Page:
The Sojourn, winner of the Chautauqua Prize and finalist for the National Book Award, is the story of Jozef Vinich, who was uprooted from a 19th-century mining town in Colorado by a family tragedy and returns with his father to an impoverished shepherd’s life in rural Austria-Hungary. When World War One comes, Jozef joins his adopted brother as a sharpshooter in the Kaiser’s army, surviving a perilous trek across the frozen Italian Alps and capture by a victorious enemy.
A stirring tale of brotherhood, coming-of-age, and survival, that was inspired by the author’s own family history, this novel evokes a time when Czechs, Slovaks, Austrians, and Germans fought on the same side while divided by language, ethnicity, and social class in the most brutal war to date. It is also a poignant tale of fathers and sons, addressing the great immigration to America and the desire to live the American dream amidst the unfolding tragedy in Europe.
The Sojourn is Andrew Krivak's first novel. Krivak is also the author of A Long Retreat: In Search of a Religious Life, a memoir about his eight years in the Jesuit Order, and editor of The Letters of William Carlos Williams to Edgar Irving Williams, 1902-1912, which received the Louis L. Martz Prize. The grandson of Slovak immigrants, Krivak grew up in Pennsylvania, has lived in London, and now lives with his wife and three children in Massachusetts where he teaches in the Honors Program at Boston College.
About Andrew KrivakSee more books from this Author
When war breaks out, though, Jozef is caught up in the great conscription and spat out on the front lines of the Tyrol, where Austrians, Czechs, Hungarians, Serbs and Germans are busily dying, as are the Italians on the opposite line.Nov 21 2011 | Read Full Review of The Sojourn
Primarily a World War One story, but also a coming-of-age novel and a tale about fathers and sons and brothers, Andrew Krivak’s well-researched and well-told tale, The Sojourn, is a valuable contribution to World War I literature.May 01 2011 | Read Full Review of The Sojourn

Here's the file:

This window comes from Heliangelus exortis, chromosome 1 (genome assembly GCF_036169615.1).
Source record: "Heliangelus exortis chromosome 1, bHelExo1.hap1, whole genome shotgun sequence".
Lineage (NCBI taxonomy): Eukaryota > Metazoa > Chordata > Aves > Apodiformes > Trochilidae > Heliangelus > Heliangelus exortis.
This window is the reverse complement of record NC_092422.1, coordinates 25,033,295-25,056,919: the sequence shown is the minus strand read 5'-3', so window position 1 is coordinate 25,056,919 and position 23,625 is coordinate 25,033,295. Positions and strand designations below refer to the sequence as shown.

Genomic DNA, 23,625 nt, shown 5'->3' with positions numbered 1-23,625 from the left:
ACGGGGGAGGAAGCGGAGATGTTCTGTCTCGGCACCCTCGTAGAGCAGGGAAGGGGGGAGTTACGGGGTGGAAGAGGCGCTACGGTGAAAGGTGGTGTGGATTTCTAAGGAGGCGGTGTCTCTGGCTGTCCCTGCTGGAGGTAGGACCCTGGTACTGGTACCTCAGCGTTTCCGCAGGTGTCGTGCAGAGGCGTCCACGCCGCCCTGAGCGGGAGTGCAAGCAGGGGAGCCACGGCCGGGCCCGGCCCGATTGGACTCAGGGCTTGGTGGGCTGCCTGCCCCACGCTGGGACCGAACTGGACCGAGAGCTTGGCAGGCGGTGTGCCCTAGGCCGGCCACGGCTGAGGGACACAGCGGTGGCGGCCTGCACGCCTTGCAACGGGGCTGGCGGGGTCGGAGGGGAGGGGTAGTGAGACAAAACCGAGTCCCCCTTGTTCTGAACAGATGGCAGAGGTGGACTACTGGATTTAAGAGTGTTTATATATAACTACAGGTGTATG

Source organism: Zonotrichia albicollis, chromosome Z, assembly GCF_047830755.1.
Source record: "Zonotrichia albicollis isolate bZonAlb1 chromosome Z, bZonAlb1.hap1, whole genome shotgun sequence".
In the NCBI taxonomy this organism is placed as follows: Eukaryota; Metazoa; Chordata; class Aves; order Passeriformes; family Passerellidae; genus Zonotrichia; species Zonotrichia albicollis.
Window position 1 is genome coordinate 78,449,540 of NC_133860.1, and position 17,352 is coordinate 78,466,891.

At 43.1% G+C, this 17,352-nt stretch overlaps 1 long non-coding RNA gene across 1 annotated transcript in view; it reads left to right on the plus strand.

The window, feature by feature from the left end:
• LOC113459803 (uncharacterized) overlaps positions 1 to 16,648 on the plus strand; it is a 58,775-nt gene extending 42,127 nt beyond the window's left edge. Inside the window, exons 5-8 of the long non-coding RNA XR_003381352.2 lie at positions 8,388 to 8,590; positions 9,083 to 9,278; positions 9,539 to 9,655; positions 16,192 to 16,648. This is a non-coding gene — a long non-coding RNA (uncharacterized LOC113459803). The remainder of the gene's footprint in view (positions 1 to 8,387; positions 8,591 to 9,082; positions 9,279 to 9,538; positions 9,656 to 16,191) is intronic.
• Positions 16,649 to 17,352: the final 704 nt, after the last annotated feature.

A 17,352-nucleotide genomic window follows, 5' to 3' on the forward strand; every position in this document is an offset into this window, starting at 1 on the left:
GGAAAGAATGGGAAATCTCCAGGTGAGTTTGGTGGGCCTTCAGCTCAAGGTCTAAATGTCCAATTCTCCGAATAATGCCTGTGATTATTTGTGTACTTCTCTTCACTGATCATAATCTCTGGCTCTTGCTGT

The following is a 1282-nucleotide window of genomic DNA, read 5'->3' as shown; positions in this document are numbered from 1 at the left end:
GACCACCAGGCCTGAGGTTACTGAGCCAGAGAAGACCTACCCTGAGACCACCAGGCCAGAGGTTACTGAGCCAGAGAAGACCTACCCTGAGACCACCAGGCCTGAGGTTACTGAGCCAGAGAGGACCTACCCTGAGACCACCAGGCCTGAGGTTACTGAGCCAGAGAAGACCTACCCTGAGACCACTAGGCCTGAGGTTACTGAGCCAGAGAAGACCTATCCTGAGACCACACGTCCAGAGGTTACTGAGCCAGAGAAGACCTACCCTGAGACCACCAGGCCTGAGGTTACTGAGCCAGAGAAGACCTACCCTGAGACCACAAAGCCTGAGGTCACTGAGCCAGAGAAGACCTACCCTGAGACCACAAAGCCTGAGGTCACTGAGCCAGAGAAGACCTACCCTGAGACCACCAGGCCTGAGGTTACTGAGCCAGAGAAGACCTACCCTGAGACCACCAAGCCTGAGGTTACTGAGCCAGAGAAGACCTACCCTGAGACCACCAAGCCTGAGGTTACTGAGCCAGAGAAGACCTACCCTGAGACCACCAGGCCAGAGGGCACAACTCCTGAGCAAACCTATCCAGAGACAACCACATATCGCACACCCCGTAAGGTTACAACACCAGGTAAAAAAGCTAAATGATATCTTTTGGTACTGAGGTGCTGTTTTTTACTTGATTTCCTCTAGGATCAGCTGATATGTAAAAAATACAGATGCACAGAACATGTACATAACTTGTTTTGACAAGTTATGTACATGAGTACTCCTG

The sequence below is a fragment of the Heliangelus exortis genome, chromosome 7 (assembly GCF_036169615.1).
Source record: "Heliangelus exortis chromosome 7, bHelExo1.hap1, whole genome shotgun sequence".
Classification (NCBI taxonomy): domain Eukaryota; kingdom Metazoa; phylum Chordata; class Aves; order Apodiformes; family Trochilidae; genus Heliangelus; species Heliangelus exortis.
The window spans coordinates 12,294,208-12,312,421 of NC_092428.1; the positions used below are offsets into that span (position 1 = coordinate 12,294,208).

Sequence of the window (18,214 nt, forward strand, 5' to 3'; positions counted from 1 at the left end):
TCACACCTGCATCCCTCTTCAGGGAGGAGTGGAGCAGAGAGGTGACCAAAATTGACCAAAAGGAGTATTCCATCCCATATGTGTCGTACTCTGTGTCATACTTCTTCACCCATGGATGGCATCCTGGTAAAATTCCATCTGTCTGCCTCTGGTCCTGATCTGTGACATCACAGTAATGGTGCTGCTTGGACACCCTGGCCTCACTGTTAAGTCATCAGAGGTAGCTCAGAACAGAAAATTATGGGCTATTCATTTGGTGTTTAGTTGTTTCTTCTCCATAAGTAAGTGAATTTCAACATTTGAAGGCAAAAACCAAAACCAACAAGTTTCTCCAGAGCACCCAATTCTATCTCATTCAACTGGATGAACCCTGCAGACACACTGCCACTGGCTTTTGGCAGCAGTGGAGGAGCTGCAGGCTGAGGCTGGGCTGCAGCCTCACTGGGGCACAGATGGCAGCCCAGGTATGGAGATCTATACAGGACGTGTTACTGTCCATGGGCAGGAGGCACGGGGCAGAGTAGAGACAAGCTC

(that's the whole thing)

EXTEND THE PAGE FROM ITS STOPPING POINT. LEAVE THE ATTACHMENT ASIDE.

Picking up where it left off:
With efficient language and a tight, carefully crafted narrative, Krivak's first novel holds nothing back in its account of a young man coming of age and finding himself in the horrific throes of World War I. A well-told story of the terrors of war.Jun 10 2011 | Read Full Review of The Sojourn
Comments our editors find particularly useful or relevant are displayed in Top Comments, as are comments by users with these badges: .Nov 02 2011 | Read Full Review of The Sojourn
We should be grateful all around — to Andrew Krivak for writing such a good book, to Bellevue Literary Press for publishing and promoting it, and to the National Book Award’s fiction jury for recognizing and honoring its excellence.Nov 02 2011 | Read Full Review of The Sojourn
On the day I finished reading The Sojourn, Andrew Krivak’s riveting novel about World War I, the last surviving male veteran of that “war to end all wars” died.May 30 2011 | Read Full Review of The Sojourn
World War I was the deadliest conflict in Western history, but contemporary portrayals of war in literature and cinema primarily focus on examples of combat from the past fifty or sixty years.May 25 2011 | Read Full Review of The Sojourn
Krivak is also the author of A Long Retreat: In Search of a Religious Life, a memoir about his eight years in the Jesuit Order, and editor of The Letters of William Carlos Williams to Edgar Irving Williams, 1902-1912, which received the Louis L.May 10 2011 | Read Full Review of The Sojourn
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